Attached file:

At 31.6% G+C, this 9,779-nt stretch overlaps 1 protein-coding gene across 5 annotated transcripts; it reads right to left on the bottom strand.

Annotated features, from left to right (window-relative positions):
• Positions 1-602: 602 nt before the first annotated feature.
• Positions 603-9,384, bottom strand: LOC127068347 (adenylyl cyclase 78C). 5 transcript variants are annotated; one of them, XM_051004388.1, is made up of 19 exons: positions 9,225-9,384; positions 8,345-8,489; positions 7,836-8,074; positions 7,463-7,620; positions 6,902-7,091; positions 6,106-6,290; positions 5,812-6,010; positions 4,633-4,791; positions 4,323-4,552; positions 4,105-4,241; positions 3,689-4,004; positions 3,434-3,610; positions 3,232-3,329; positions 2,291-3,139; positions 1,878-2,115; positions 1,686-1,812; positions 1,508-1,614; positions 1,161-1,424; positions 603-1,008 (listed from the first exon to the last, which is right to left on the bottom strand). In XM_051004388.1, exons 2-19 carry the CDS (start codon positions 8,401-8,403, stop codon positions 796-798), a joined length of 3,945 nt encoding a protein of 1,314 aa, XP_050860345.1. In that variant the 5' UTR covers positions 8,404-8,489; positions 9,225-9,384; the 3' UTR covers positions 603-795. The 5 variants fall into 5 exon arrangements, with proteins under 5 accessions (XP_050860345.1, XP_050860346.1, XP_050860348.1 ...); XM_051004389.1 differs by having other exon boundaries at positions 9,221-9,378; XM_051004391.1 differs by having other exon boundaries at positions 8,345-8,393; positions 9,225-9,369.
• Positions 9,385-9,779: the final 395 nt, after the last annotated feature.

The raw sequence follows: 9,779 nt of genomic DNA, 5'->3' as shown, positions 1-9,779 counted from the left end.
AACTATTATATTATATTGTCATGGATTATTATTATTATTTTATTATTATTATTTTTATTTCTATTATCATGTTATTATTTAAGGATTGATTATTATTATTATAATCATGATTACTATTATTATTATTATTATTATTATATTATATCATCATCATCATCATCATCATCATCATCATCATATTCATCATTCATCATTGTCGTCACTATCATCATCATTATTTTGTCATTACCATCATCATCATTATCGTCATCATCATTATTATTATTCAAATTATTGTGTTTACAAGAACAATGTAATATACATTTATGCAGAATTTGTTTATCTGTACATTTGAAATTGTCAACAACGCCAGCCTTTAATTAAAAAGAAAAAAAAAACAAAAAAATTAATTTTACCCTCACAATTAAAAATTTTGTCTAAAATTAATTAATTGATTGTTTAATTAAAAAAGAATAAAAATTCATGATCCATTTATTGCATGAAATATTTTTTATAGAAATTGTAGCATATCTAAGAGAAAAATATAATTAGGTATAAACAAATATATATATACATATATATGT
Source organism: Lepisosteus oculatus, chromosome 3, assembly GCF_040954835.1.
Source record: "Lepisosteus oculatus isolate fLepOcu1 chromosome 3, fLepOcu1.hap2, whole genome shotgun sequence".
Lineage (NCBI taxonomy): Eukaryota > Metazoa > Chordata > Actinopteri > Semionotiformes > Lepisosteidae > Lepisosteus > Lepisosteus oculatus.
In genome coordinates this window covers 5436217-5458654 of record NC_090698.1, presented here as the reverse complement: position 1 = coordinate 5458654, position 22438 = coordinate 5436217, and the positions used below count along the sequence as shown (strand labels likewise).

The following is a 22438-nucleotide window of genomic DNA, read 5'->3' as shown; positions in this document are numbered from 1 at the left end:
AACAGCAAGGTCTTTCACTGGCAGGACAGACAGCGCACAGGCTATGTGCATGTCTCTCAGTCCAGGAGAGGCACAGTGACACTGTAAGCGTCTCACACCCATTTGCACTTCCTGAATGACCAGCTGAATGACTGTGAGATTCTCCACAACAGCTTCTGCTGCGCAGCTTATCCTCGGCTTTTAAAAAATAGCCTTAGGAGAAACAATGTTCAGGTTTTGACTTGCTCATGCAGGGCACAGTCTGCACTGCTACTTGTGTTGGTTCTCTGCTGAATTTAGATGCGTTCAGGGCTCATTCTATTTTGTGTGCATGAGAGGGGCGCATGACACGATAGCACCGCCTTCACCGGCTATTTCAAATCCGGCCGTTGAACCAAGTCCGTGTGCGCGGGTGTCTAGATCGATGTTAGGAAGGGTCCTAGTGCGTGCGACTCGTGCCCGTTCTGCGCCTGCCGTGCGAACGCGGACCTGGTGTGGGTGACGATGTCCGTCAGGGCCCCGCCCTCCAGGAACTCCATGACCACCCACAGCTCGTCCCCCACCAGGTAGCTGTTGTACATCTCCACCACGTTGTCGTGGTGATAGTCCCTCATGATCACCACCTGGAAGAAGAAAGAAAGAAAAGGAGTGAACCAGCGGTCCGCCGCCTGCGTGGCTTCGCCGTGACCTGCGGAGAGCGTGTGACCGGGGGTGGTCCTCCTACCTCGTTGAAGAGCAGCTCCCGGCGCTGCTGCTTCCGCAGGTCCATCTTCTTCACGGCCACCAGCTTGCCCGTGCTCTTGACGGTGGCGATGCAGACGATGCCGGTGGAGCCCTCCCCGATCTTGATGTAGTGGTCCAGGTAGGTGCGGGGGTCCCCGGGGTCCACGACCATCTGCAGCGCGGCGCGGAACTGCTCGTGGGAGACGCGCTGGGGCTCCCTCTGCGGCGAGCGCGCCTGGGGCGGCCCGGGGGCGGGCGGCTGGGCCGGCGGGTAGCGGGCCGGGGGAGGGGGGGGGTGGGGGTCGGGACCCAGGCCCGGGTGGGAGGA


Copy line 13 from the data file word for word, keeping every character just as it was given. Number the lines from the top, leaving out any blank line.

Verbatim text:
AACAGCAAGGTCTTTCACTGGCAGGACAGACAGCGCACAGGCTATGTGCATGTCTCTCAGTCCAGGAGAGGCACAGTGACACTGTAAGCGTCTCACACCCATTTGCACTTCCTGAATGACCAGCTGAATGACTGTGAGATTCTCCACAACAGCTTCTGCTGCGCAGCTTATCCTCGGCTTTTAAAAAATAGCCTTAGGAGAAACAATGTTCAGGTTTTGACTTGCTCATGCAGGGCACAGTCTGCACTGCTACTTGTGTTGGTTCTCTGCTGAATTTAGATGCGTTCAGGGCTCATTCTATTTTGTGTGCATGAGAGGGGCGCATGACACGATAGCACCGCCTTCACCGGCTATTTCAAATCCGGCCGTTGAACCAAGTCCGTGTGCGCGGGTGTCTAGATCGATGTTAGGAAGGGTCCTAGTGCGTGCGACTCGTGCCCGTTCTGCGCCTGCCGTGCGAACGCGGACCTGGTGTGGGTGACGATGTCCGTCAGGGCCCCGCCCTCCAGGAACTCCATGACCACCCACAGCTCGTCCCCCACCAGGTAGCTGTTGTACATCTCCACCACGTTGTCGTGGTGATAGTCCCTCATGATCACCACCTGGAAGAAGAAAGAAAGAAAAGGAGTGAACCAGCGGTCCGCCGCCTGCGTGGCTTCGCCGTGACCTGCGGAGAGCGTGTGACCGGGGGTGGTCCTCCTACCTCGTTGAAGAGCAGCTCCCGGCGCTGCTGCTTCCGCAGGTCCATCTTCTTCACGGCCACCAGCTTGCCCGTGCTCTTGACGGTGGCGATGCAGACGATGCCGGTGGAGCCCTCCCCGATCTTGATGTAGTGGTCCAGGTAGGTGCGGGGGTCCCCGGGGTCCACGACCATCTGCAGCGCGGCGCGGAACTGCTCGTGGGAGACGCGCTGGGGCTCCCTCTGCGGCGAGCGCGCCTGGGGCGGCCCGGGGGCGGGCGGCTGGGCCGGCGGGTAGCGGGCCGGGGGAGGGGGGGGGTGGGGGTCGGGACCCAGGCCCGGGTGGGAGGA